In addition, it was determined that the surface treatment according to the invention has a favorable effect on the pourability and the bulk density of the propellant powder. The bulk densities of treated propellant powders are therefore up to10% higher than the bulk densities of untreated propellant powders.
Since the casing volume of an existing ammunition component is predetermined, more propellant powder can be inserted into this predetermined casing volume with increased bulk density.
TI (temperature-independent burning characteristic) behavior and high bulk density make it possible to fill more propellant powder into existing casings. Thus, the kinetic energy of the projectile can be raised without exceeding the specifiedmaximum pressure in the weapon over the complete temperature range for deployment.
A propellant that was subjected to a surface treatment according to the invention is therefore suitable for realizing a noticeable and cost-effective increase in the fighting efficiency of presently existing weapon systems, without affecting thecomplete system compatibility. This treated propellant furthermore can also be used in newly developed weapon systems. The ignition, for example, can be improved and/or the barrel erosion reduced through an intelligent selection of solid materials.
The core of the invention can be summarized as follows: 1.) A non-volatile solid material is worked into the perforations of a double base or multi-base propellant grain inside suitable treatment apparatuses. Used for this are solid materialswith an average grain size that is clearly smaller than the perforation diameter, suitable moderators for the plug stabilization and an adequate amount of easily removed low-viscous liquid. 2.) The treatment layers formed with the solid material arecompacted and anchored inside the perforations with the aid of the moderator and the low-viscous liquid, such that with increasing deployment temperature the closure becomes more resistant against the ignition shock, thus influencing the form function. The plug characteristic remains unchanged over the complete product service life of the propellant (ballistic stability). 3.) Type and concentration of the solid material, the moderator and the low-viscous liquid together with the surface treatmentparameters (mass, temperature, speed, treatment length, etc) are adapted to each powder grain and the respective ignition to obtain an optimum result. 4.) As a result of a stronger surface treatment (increase in the concentration of solid materialand/or moderator and/or the treatment duration), the normal temperature dependence of the propellant combustion can even be inverted. Propellants that are highly treated in this way burn faster at low temperatures than at high temperatures ("negativetemperature coefficient"). 5.) Propellant powders that burn temperature independent can also be produced by mixing highly treated propellant powder (with inverted burning) with untreated propellant powder. Generally, the brisance or shattering powercan be varied over a wide range by mixing treated and untreated propellant powders.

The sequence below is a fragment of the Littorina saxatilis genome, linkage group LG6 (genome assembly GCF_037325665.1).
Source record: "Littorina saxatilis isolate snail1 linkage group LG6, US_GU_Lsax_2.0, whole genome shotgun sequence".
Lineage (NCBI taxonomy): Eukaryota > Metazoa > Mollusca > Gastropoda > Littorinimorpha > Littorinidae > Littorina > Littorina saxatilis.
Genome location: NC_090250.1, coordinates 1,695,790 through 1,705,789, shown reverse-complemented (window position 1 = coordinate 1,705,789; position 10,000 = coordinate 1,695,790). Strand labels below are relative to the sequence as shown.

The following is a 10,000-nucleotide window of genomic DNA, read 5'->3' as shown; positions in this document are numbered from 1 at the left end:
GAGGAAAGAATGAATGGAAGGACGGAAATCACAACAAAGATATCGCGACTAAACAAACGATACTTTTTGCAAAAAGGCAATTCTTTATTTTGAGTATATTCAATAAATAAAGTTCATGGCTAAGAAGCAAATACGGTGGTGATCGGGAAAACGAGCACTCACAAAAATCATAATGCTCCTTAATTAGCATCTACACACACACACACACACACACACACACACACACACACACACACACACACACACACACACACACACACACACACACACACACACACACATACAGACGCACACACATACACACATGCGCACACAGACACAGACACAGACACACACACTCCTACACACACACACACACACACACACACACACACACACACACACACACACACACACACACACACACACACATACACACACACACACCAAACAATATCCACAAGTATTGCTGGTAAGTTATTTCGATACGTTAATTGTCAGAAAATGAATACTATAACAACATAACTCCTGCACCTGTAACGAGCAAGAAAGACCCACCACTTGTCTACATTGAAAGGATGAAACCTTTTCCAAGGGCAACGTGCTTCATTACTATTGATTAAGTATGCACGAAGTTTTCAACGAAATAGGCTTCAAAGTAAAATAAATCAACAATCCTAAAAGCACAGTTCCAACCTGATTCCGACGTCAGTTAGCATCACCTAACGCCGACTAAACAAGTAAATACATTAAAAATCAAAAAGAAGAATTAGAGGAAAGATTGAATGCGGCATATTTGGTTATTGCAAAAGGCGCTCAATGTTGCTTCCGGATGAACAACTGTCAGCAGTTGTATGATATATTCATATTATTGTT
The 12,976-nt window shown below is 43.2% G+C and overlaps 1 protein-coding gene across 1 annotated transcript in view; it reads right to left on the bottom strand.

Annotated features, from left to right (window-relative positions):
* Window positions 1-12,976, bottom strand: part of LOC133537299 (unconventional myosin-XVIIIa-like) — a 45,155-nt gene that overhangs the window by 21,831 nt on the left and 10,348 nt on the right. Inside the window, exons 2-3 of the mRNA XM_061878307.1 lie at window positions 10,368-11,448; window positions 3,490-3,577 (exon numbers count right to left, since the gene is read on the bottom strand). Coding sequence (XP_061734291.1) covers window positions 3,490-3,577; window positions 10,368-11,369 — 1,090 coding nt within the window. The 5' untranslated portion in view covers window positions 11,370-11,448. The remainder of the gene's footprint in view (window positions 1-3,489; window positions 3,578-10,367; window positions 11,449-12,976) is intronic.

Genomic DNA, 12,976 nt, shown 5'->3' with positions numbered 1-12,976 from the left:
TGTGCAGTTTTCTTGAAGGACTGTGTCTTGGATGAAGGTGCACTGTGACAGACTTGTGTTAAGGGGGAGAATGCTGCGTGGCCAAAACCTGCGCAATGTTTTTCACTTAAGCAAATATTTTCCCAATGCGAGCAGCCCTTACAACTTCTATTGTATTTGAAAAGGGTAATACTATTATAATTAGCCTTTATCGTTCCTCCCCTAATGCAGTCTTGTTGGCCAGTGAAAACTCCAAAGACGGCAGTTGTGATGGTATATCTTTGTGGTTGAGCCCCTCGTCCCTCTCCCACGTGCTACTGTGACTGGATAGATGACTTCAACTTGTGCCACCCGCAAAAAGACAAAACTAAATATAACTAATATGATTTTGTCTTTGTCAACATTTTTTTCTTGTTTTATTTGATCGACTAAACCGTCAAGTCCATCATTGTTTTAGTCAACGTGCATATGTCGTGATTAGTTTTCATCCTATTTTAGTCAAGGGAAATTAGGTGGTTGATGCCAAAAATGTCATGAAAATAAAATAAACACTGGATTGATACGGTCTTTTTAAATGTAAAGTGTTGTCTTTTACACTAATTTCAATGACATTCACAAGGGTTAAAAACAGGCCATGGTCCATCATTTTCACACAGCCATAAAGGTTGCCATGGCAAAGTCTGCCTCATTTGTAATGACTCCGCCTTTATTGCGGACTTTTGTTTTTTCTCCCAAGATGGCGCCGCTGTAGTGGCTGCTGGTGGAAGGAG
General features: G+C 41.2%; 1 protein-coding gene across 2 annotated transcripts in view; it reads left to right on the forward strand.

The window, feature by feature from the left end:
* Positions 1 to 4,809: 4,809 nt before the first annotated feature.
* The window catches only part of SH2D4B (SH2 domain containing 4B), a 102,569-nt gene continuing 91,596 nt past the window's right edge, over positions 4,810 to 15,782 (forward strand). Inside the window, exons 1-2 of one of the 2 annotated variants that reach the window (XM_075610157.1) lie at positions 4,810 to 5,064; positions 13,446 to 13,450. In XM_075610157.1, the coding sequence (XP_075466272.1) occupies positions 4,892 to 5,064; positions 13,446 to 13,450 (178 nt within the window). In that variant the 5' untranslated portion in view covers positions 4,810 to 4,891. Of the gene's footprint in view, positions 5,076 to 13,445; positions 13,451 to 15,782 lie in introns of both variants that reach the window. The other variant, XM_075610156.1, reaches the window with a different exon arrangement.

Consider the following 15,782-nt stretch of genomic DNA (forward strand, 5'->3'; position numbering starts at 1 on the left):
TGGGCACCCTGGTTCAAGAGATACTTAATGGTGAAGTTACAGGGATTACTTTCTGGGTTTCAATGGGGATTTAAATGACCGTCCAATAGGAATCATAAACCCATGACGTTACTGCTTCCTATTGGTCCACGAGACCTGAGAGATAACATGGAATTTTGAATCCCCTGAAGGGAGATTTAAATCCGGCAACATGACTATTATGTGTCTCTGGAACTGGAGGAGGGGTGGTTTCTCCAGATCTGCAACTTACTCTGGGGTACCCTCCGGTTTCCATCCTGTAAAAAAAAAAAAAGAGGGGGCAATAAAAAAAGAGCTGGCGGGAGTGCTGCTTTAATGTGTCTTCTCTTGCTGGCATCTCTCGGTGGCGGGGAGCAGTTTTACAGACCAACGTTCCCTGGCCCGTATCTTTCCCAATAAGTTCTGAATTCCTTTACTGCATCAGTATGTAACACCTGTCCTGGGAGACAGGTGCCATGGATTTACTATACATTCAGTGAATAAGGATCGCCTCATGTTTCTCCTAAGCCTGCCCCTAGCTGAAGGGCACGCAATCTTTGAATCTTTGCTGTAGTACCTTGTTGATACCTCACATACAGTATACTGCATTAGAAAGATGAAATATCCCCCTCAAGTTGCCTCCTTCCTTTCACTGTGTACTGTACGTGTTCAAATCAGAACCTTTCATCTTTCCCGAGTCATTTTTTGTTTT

New types of propellant bulk powders with strongly reduced to neutral temperature sensitivity (homogeneously treated propellant powders) can also be produced by controlling the parameters described in Points 1) to 3).